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Stories of cooking adventures: desserts

 
 
Reply Tue 12 Jan, 2010 04:22 pm
I'm not a successful dessert maker, generalizing. Perhaps once in a while something has come out swell, but I'm not very patient with them (pass me a simple bowl of ice cream, please). Fancy pantsiest thing I ever made was a hazelnut chocolate mousse and whipped cream filled zuccotto, and that was actually not hard, just looked difficult. Will post recipe after I find it in the cookbook closet. But usually my cakes have slopes of one sort or another (4 percent?) and I never reproduced a neighbor's cake icing of my childhood - food color dyed seven minute frosting on a fabulous angel food cake. Rest in peace, Mrs. H.
On the other hand, I only tried that once - no patience.

Please add your own dessert adventures on this thread.

So, today I start this thread as I am waiting for the caramelized pears that are sitting in the cast iron frying pan cooling before I toss on a sugar dough, tucking in the sides, and baking. That is not all the hard part - though the caramel may be a tad on the toasty side, not burnt - but that I have to do a flip maneuver just after it bakes.

The trouble is that I upped the size of the fry pan, based on what I own, too small or too big, and have to flip the thing while piping hot onto the one big enough ceramic plate, wearing oven mitts of course. I can, yes I can, lift the plate and the 12" cast iron pan together and place on the waiting tile, but will I do it seamlessly?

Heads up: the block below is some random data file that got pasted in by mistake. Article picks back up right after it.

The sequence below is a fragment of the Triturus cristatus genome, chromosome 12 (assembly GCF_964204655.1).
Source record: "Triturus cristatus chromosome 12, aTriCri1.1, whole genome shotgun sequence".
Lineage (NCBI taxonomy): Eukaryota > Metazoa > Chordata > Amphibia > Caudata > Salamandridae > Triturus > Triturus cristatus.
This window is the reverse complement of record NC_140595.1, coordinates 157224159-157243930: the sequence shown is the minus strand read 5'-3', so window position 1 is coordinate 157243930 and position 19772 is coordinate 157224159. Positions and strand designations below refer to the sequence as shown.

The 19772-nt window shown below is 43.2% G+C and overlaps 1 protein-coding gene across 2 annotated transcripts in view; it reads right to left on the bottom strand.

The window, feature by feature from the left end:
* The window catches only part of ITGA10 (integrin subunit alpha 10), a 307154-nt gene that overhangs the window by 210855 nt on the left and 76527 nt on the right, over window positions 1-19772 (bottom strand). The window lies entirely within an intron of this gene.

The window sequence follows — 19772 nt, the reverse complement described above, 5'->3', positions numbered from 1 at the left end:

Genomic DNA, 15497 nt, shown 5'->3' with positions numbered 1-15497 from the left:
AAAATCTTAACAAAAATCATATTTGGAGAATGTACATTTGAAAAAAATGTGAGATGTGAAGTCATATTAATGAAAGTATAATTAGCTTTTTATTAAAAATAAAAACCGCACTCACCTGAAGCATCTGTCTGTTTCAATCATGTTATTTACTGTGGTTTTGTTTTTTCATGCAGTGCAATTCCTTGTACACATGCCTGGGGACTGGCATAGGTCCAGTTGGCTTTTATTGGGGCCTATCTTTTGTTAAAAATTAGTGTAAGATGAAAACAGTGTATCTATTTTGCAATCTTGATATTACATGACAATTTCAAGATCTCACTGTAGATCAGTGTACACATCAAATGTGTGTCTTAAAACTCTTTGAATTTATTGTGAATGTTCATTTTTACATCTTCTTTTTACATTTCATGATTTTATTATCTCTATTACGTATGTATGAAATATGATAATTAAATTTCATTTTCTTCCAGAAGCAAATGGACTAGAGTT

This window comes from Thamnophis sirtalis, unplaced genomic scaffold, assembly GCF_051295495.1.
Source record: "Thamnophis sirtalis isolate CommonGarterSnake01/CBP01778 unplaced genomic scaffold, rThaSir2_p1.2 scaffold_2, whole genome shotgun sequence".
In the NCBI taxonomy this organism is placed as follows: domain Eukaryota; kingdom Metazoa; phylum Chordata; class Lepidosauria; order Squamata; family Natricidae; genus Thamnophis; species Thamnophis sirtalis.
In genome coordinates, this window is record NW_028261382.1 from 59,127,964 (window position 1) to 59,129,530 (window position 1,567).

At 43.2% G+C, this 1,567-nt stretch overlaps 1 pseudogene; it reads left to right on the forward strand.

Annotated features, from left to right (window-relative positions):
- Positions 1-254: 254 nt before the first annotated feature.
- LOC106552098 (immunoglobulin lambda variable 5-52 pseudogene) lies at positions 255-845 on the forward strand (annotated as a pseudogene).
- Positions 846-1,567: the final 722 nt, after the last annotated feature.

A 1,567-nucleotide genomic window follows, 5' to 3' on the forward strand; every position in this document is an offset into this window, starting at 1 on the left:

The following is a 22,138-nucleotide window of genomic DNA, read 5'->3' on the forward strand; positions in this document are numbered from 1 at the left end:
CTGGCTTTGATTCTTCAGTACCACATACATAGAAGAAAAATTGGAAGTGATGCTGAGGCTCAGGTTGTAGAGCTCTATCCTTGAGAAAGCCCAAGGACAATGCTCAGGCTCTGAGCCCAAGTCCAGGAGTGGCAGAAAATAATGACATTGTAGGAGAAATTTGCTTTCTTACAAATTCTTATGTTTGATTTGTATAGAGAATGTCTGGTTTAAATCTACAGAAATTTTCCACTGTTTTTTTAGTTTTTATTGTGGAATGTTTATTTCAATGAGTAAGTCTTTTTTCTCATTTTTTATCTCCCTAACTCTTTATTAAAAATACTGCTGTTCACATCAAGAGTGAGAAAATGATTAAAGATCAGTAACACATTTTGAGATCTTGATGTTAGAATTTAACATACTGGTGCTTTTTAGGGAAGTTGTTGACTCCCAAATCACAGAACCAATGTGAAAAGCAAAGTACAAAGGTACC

We'll see. If this works, I'll invest in a 9 - 10" fry pan, as it already looks like it will taste smashingly good - unless it hits the floor.

So, the recipe -

Pastry Dough
http://www.epicurious.com/recipes/food/views/Pastry-Dough-108789

and the Tart
http://www.epicurious.com/recipes/food/views/Carmelized-Upside-Down-Pear-Tart-108779

I upped the ingredients to fit my pan. I used odd pears - two bosc, two anjou, two comice of apparent equal ripeness.





Or, next time I might just try a galette...



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Type: Discussion • Score: 2 • Views: 2,061 • Replies: 12
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ossobuco
 
  1  
Reply Tue 12 Jan, 2010 07:21 pm
@ossobuco,
Ok, it turned out great. Alas, my camera is not charged. Looks even better than the photo with the article. And the flipping of the pan and big ceramic plate was no big deal at all.
CalamityJane
 
  1  
Reply Tue 12 Jan, 2010 07:26 pm
I am not good with desserts and baking. Only recently I started baking and
we were all surprised when the cake turned out good.
ossobuco
 
  1  
Reply Tue 12 Jan, 2010 07:30 pm
@ossobuco,
But wait, some film still left in my old ordinary nikon and battery life too. Plus 12 other photos (wonder what those were).

Anyway, it's a go for the dessert-stupid..
ossobuco
 
  1  
Reply Tue 12 Jan, 2010 07:34 pm
@ossobuco,
Now I can admit I was worried about dribbling blazing hot caramel.

Nah.
0 Replies
 
ossobuco
 
  1